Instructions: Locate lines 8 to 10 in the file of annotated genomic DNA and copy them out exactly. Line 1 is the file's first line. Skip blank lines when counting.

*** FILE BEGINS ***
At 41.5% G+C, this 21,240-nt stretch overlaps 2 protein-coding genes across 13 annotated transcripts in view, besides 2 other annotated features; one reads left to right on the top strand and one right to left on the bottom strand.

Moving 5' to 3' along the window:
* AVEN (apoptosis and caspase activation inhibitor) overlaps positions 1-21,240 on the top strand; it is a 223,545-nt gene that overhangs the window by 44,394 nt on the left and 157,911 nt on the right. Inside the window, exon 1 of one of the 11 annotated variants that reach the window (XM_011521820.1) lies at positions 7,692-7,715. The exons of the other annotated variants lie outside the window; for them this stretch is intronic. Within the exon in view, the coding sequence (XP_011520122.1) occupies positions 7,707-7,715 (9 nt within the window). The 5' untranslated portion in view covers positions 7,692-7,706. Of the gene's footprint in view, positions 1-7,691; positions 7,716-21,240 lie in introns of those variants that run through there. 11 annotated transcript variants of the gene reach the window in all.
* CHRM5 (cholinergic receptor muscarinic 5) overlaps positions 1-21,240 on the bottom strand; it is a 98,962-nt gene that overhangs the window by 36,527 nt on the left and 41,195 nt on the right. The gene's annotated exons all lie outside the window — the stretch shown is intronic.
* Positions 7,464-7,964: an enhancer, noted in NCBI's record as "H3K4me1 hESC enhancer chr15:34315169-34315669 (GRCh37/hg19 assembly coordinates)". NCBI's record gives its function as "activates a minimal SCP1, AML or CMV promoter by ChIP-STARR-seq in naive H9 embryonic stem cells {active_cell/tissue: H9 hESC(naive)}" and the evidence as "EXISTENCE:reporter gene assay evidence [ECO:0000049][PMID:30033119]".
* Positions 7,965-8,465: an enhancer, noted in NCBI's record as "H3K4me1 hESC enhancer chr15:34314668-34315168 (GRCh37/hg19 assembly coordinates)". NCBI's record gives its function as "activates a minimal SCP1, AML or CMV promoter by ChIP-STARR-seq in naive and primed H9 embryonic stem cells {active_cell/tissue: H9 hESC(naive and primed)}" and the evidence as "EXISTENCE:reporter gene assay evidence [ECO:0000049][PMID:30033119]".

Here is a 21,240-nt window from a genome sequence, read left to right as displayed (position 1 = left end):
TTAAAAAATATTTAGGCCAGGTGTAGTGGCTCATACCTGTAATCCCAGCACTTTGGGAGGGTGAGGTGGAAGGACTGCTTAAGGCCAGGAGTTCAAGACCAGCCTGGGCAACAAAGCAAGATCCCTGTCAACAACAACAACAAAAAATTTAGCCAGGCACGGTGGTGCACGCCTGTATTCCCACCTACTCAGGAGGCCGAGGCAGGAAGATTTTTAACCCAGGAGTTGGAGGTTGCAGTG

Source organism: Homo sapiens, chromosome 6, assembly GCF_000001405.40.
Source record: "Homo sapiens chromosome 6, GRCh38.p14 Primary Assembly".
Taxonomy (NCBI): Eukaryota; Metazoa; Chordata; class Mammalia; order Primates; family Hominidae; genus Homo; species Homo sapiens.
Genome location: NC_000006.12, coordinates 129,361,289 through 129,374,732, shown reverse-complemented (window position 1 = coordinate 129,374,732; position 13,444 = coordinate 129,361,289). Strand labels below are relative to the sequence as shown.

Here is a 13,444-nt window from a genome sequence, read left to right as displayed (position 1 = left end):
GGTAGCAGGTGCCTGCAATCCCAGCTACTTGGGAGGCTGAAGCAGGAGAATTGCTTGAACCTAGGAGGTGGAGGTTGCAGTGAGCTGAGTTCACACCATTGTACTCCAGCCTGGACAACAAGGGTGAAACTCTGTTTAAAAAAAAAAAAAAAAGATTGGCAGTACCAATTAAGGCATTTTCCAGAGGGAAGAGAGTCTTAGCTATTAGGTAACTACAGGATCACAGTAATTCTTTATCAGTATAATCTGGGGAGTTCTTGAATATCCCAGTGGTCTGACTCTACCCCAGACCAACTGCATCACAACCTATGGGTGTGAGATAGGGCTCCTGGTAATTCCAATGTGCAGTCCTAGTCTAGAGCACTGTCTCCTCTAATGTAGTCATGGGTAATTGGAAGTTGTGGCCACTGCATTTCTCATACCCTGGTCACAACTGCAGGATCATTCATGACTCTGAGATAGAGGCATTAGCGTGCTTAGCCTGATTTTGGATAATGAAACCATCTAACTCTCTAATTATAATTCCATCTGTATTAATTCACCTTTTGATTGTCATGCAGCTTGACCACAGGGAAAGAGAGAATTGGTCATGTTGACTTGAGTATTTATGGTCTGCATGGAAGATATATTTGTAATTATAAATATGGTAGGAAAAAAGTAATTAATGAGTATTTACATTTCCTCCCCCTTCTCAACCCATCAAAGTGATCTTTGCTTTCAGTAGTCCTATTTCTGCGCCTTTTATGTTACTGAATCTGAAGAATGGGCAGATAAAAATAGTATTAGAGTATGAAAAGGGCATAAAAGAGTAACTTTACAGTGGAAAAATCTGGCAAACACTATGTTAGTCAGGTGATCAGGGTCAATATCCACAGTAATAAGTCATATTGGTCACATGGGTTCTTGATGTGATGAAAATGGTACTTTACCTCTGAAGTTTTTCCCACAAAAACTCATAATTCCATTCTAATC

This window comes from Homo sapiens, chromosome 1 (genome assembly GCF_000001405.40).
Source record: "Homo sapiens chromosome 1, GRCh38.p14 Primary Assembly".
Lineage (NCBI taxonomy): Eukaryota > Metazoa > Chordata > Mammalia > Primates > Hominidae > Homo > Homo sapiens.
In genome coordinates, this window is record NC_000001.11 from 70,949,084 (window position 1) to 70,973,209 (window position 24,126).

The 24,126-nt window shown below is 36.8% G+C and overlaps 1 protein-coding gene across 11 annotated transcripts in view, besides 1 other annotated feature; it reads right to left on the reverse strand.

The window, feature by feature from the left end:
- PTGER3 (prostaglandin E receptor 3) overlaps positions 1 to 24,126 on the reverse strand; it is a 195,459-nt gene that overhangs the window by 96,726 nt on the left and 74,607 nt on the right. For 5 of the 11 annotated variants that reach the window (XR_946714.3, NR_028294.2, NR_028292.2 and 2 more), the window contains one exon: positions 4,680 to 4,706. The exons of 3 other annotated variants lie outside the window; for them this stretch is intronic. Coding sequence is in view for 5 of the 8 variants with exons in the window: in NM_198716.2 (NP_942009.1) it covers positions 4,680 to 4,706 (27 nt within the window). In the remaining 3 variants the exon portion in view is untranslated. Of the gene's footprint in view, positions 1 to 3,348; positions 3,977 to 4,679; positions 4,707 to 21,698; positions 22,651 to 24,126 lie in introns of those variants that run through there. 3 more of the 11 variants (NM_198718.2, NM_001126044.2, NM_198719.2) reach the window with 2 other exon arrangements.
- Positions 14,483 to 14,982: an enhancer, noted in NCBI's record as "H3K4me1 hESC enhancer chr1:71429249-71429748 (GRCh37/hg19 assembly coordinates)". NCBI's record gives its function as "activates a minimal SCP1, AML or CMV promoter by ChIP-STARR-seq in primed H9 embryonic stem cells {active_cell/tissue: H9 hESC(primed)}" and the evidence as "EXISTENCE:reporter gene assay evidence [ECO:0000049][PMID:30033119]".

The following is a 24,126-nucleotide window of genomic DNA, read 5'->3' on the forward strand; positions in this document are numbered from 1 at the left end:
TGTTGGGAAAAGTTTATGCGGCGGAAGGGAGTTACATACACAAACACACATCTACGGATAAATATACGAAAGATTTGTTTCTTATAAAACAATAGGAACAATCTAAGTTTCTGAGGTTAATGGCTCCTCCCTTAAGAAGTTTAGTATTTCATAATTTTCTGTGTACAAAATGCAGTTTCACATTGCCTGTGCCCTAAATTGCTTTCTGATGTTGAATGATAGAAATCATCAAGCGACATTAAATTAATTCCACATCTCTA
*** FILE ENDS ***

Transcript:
TTAAAAAATATTTAGGCCAGGTGTAGTGGCTCATACCTGTAATCCCAGCACTTTGGGAGGGTGAGGTGGAAGGACTGCTTAAGGCCAGGAGTTCAAGACCAGCCTGGGCAACAAAGCAAGATCCCTGTCAACAACAACAACAAAAAATTTAGCCAGGCACGGTGGTGCACGCCTGTATTCCCACCTACTCAGGAGGCCGAGGCAGGAAGATTTTTAACCCAGGAGTTGGAGGTTGCAGTG

Source organism: Homo sapiens, chromosome 6, assembly GCF_000001405.40.
Source record: "Homo sapiens chromosome 6, GRCh38.p14 Primary Assembly".